Oct 4, 2019

NYT: U.S. envoys drafted statement committing Ukraine president to Biden probe

President Trump on Oct. 3 in The Villages, Florida. Photo: Joe Raedle/Getty Images

Former U.S. envoy to Ukraine Kurt Volker and Ambassador to the EU Gordon Sondland drafted a statement in August committing Ukrainian President Volodymyr Zelensky to investigating the Ukrainian energy company for which Hunter Biden previously served on the board, the New York Times reports.

Why it matters: The statement, which also included a commitment to investigate Ukraine's alleged role in interfering in the 2016 election on behalf of Hillary Clinton, appears to be documentary evidence of high-level diplomats shaping foreign policy to the tune of President Trump's political agenda, per the Times.

  • Volker and Sondland believed that the statement would help "pacify" Trump and his lawyer Rudy Giuliani, who were fixated on unsubstantiated conspiracy theories about Ukraine, and "normalize relations between the two countries" as the new president assumed office.
  • Giuliani and a top aide to Zelensky were reportedly aware of the statement's drafting, but it's unclear if it was ever delivered to Ukraine.
Volker's testimony

In a closed-door deposition Thursday before House committees investigating Trump and Ukraine, Volker testified that the Ukrainian government had "a lot of questions" about why Trump had frozen military aid to Ukraine, and that he "did not have a good explanation," per CNN.

  • Volker disclosed September text messages from Bill Taylor, the top U.S. diplomat to Ukraine, to Volker and Sondland: "I think it’s crazy to withhold security assistance for help with a political campaign," Taylor said, after stating that "the message to the Ukrainians (and Russians) we send with the decision on security assistance is key. With the hold, we have already shaken their faith in us."
    • After reportedly speaking with Trump, "Sondland texted back that there was no quid pro quo, adding, 'I suggest we stop the back and forth by text,'" the NYT reports.
  • Volker testified that "he urged Ukraine's leadership not to interfere in US politics," CNN reports. He also said he warned Giuliani that he "was receiving untrustworthy information from Ukrainian political figures about former vice president Joe Biden and his son," the Washington Post reports.
  • It is not clear if the statement drafted for Zelensky came up during Volker's testimony.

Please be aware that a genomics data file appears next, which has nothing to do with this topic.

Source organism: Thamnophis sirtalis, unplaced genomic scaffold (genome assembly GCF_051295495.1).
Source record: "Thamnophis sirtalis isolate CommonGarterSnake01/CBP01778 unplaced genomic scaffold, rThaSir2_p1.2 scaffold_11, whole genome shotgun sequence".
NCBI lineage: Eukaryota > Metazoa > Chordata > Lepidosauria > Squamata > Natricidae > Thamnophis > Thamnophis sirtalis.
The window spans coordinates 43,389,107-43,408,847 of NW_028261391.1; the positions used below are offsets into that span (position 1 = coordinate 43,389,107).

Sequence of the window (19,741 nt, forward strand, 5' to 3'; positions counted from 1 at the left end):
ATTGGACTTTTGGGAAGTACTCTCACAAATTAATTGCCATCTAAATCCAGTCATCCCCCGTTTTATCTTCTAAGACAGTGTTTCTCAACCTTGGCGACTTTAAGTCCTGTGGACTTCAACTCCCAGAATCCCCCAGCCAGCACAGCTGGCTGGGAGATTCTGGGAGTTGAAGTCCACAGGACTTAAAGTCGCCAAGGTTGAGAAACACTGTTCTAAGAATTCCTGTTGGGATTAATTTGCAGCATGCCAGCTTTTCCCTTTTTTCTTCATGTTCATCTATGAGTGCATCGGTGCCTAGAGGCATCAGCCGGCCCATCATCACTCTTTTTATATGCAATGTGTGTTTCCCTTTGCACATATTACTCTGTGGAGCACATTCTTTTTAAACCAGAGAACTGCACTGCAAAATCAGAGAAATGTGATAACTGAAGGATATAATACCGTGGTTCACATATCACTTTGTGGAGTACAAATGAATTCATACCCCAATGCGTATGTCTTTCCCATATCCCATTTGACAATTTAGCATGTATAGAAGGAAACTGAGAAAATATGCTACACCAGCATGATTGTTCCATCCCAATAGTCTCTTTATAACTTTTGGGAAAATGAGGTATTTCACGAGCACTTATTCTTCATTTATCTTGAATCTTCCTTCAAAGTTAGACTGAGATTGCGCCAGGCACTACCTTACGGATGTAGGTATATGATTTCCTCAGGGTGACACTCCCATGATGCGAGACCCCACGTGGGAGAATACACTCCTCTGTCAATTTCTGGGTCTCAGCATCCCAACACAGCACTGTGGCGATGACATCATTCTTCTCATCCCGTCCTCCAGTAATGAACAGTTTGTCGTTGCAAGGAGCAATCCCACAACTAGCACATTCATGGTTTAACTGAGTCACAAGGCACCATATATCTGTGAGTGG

The big picture: Volker and Sondland are both named in the whistleblower complaint that is now at the center of an impeachment inquiry into Trump. The revelations that have been reported out of Volker's testimony, which lasted more than 9 hours and is the first of at least 5 depositions of current and former State Department officials, suggest there is much more to be learned.

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House committees release texts from former Ukraine envoy Kurt Volker

The chairs of the House Intelligence, Foreign Affairs, and Oversight and Reform Committees released a batch of explosive text messages Thursday night provided by former U.S. envoy to Ukraine Kurt Volker.

The state of play: The released messages feature conversations between Volker and other officials, including Bill Taylor, the top U.S. diplomat to Ukraine, EU Ambassador Gordon Sondland, President Trump's personal lawyer Rudy Giulani, and Andrey Yermak, a top aide to Ukrainian President Volodymyr Zelensky.

Go deeperArrowOct 4, 2019

Trump administration directs EU ambassador not to appear for House deposition

United States Ambassador to the European Union Gordon Sondland. Photo by Daniel Mihailscu/AFP/Getty Images

The Trump administration directed the U.S. ambassador to the European Union Gordon Sondland not to appear for a scheduled deposition with House Democrats on Tuesday, according to the New York Times.

Why it matters: Democrats want to question Sondland about his role in President Trump's pressure campaign on Ukraine to open an investigation into former Vice President Joe Biden and Biden's son, Hunter.

Go deeperArrowOct 8, 2019

Scoop: Kurt Volker testimony revealed depth of concerns about Giuliani

Volker leaves a closed door meeting at the Capitol. Photo: Mark Wilson/Getty Images

New details from Kurt Volker's closed-door interview indicate Bill Taylor, the acting ambassador to Ukraine, was deeply conflicted about whether to take the job because of concerns about Rudy Giuliani's shadow involvement.

Why it matters: The testimony by Volker, the former special envoy to Ukraine, earlier this month may help the president in the sense that it paints Giuliani, not President Trump, as the mastermind behind a campaign to get foreign leaders to investigate the Biden family and Burisma, according to sources with direct knowledge of his testimony.

Go deeperArrowUpdated Oct 16, 2019